by a concerned mom
The first Mitzvah of the Torah and the first brocho given by Hashem to Adom and Chava, is the commandment to (marry and) have children. “And Hashem blessed them [Adom and Chava] and He said to them, reproduce and multiply,” Bereishis 1:28 says.
After 120 years, when one will appear before the Heavenly Court, among the first questions that an individual will be asked is, “Did you deal faithfully [i.e., with integrity], did you fix times for learning, did you engage in procreation, did you hope for Redemption, did you delve deeply in wisdom, did you understand one thing from another?” (Gemara Shabbos 31a).
How many of the single bochurim will be faced with an additional question:
Did you discourage/delay/cause or prevent a Bas Yisroel from fulfilling her purpose by preventing, hesitating, ignoring or refusing to consider her for a shidduch?
How is it possible that young men and their parents are so negligent of their responsibility and the fulfillment of this commandment that today there are young women in our community who must consider or have already resorted to egg freezing to preserve their fertility for the future as their hopes of building a bayis na’eman bYisroel dwindle?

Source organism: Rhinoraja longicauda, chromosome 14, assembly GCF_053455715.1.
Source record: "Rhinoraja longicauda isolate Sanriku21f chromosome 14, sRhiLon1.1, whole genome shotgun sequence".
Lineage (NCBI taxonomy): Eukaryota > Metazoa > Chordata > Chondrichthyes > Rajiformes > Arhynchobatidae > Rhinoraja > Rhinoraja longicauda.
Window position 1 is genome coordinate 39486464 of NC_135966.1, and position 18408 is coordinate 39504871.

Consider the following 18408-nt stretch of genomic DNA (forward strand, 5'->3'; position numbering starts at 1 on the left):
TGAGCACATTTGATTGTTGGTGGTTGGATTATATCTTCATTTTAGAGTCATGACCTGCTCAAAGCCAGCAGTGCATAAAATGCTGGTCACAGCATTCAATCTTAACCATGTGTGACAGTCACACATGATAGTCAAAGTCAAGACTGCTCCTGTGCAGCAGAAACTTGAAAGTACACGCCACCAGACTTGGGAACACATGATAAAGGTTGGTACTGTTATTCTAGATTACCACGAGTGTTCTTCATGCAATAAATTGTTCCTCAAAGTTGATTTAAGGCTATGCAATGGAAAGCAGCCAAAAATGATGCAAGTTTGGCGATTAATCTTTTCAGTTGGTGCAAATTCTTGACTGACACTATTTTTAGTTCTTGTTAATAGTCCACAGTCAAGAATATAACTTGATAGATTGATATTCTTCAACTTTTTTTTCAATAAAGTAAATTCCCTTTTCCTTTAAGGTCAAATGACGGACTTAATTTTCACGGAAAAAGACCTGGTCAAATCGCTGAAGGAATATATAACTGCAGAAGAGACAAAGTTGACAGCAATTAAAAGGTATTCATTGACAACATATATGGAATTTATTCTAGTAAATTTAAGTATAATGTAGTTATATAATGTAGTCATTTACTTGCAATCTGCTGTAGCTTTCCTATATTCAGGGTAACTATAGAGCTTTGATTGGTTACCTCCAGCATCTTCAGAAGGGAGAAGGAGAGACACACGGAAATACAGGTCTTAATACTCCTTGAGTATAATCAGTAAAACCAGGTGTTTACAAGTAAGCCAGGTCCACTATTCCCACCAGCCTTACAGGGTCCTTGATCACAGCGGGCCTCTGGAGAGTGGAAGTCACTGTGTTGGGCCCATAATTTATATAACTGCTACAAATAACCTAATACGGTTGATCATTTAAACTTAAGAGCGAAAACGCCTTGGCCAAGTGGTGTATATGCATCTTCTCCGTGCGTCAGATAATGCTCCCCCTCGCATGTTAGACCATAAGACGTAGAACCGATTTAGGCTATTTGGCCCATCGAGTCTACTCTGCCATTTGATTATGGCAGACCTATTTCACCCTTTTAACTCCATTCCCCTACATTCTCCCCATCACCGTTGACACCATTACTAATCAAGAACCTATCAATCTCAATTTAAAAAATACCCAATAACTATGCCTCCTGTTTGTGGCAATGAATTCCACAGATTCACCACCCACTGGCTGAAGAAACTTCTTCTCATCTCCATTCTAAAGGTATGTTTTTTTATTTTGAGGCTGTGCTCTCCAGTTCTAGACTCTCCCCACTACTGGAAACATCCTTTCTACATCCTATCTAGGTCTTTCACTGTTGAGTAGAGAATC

Why is it the norm that our young men consider it acceptable behavior to rarely date, perhaps once a month and not every single week? Why are weeks spent on research just to realize that it’s not “shayich” after only one date, as months pass? Why is there no urgency and more serious attention to this dangerous and critical situation as one would feel when faced with a grave illness and immediately search for options to begin action…
Perhaps one of the reasons that so many older (over 26) young men remain uncommitted is because they have “lives.” They are no longer hanging around in the system. Many are employed in local Mosdos or Manhattan offices. They have companionship, they socialize, they entertain, etc.
To put it simply, es felt zay nisht.
They have no urgency to settle and establish a real immediate future with real responsibilities and to fulfill the first Mitzvah of our Torah.
Call me an old fashioned panicked mother, but I would not hire a single guy. Not because they are not reliable or hard working, but because I’m not going to help them get comfortable with an incomplete life.
Sounds crazy? Perhaps. But there’s something the matter in the sequence of our young men’s priorities today. The idea that marriage can wait is creating havoc and despair. Let’s get the order back in the lives of our children.